Here they are, the twelve hows:1.Expressing gratitude2.Cultivating optimism3.Avoiding overthinking and social comparison4.Practicing acts of kindness5.Nurturing social relationships6.Developing strategies for coping7.Forgive8.Increasing flow experiences9.Savoring life’s joys10.Committing to your goals11. Practicing religion and spirituality12.Taking care of your bodyHappiness is my focus this year. I feel quite certain I will come back to this book and this list.more
Read all 5 reviews

Reviews

There are some helpful nuggets in this user-friendly guide to a universal theme: attaining happiness. One of the sub-titles in some editions positions the book as a "scientific approach" to the topic. Indeed, Lyubomirsky skillfully weaves in a number of relevant studies to bolster her assertions. It gets a bit dense and even repetitive in spots. But in general, "The How of Happiness" serves up some practical tips aimed at boosting people's happiness quotients. The first mission involves finding out what makes each of us tick. The author provides an easy-to-administer assessment test. Once the assessment is made, she presents a laundry list of activities that could help people to gain more satisfaction out of daily life. A couple examples: setting up a system that makes it easy to "savor" positive memories as a regular routine, and focusing on accomplishing intrinsic goals. I doubt that many would label this book a ground-breaking work, but I do think it's well worth reading.more
I have read 3 books thus far on Positive Psychology and this one offers the best activities and ways to incorporate them into your life, hands down! I strongly recommend this book for every person on the planet.more
This book was appealing to me because many times I do feel like I'm not as happy as I could be. I found the topic really interesting, and the book was pretty well written overall. The basic idea is that we have a happiness "set point", and the reason why some people are happier than others is just because they are naturally, genetically born that way. However, you can raise your set point by being conscious of certain activities. Apparently 40% of your happiness can be controlled and changed.It was an interesting combination of self help book and scientific study. There's a lot of research and evidence to back up the claims, and all of the suggestions are ones that come from Lyubomirsky's research. One thing that needs to be emphasized is that these are not easy, magic cures. It takes dedication to actually make yourself happier. I'm going to try several of them and see if they work - we'll see if I'm any happier!My biggest complaint is that the book got pretty repetitive. In each section she talked about a different technique or activity, but needed to assert every time that research proves you can become happier and give the same examples of studies she's already mentioned. It was interesting the first time I read it, but after that it was just monotonous.I think the biggest motivator here is just accepting the idea that you can change your own happiness. Once you accept that, it will be a lot easier to actually do. And at least some of the scientific evidence is very useful in reaching that conclusion.more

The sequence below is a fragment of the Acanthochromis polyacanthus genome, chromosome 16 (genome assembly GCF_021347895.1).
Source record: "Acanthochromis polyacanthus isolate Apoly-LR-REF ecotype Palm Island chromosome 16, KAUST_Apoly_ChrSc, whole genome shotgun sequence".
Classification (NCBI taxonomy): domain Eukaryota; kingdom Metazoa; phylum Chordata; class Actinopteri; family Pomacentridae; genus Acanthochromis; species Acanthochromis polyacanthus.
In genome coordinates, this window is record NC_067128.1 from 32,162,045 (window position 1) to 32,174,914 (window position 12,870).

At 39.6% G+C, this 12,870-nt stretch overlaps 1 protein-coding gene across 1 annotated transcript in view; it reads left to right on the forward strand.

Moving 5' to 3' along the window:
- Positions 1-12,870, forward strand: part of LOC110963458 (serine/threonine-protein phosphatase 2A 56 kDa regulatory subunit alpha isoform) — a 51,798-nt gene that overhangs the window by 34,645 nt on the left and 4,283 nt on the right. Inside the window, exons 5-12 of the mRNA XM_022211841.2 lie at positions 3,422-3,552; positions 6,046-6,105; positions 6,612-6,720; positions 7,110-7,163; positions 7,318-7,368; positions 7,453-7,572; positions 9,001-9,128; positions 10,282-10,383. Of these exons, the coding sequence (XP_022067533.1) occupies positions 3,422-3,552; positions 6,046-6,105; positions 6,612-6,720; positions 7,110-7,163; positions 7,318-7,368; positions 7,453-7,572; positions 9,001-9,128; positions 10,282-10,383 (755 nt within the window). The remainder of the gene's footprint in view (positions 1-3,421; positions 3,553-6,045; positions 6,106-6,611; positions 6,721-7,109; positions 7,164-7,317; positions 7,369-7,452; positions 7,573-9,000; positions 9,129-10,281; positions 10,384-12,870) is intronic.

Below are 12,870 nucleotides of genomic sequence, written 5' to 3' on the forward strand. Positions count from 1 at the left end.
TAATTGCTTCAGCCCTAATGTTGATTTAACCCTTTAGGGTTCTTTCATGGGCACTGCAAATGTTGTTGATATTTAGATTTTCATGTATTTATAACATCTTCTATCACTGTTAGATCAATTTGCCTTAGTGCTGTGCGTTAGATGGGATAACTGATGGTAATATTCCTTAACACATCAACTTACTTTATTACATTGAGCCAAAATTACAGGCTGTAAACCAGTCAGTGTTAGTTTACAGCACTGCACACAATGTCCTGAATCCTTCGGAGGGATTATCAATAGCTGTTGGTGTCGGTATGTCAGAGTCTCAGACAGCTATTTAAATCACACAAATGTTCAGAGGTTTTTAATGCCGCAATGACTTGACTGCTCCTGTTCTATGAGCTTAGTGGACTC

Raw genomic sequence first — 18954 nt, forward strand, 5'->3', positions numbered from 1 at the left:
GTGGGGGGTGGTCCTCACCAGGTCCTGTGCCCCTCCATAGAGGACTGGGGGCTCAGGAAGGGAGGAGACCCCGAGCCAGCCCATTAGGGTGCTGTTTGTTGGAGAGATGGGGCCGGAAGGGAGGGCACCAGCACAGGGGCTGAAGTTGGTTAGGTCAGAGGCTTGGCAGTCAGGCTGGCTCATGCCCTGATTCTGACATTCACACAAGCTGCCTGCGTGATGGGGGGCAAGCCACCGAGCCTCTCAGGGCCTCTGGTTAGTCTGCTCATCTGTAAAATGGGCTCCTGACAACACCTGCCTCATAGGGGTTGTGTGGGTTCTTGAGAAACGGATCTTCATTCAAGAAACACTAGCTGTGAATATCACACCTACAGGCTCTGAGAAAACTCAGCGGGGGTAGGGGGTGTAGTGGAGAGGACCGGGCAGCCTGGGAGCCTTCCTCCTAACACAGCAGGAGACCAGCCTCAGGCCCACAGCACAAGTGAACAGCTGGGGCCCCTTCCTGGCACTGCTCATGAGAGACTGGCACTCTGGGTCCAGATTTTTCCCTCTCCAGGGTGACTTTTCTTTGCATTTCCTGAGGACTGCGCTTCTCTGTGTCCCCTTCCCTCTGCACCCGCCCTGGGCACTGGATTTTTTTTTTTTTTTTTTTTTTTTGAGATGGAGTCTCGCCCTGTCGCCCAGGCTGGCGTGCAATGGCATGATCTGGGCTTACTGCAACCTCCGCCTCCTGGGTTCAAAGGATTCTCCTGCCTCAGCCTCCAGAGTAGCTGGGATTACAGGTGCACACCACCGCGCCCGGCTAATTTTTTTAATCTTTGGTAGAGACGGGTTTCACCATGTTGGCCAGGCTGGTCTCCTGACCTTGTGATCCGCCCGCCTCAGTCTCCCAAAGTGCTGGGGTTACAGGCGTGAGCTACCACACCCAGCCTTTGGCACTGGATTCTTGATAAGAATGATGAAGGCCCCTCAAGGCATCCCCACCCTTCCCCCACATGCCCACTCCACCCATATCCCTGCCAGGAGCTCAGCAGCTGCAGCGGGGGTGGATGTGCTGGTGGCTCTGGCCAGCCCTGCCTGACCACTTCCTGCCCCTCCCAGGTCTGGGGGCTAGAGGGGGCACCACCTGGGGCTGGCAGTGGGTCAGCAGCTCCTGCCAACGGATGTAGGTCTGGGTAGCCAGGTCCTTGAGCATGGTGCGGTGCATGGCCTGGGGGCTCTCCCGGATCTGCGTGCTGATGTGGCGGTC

Didn't like this one; typical academia, too sterile, boring, and not at all helpful. The book Happier was 100x better than this. Not recommended.more
Here they are, the twelve hows:1.Expressing gratitude2.Cultivating optimism3.Avoiding overthinking and social comparison4.Practicing acts of kindness5.Nurturing social relationships6.Developing strategies for coping7.Forgive8.Increasing flow experiences9.Savoring life’s joys10.Committing to your goals11. Practicing religion and spirituality12.Taking care of your bodyHappiness is my focus this year. I feel quite certain I will come back to this book and this list.more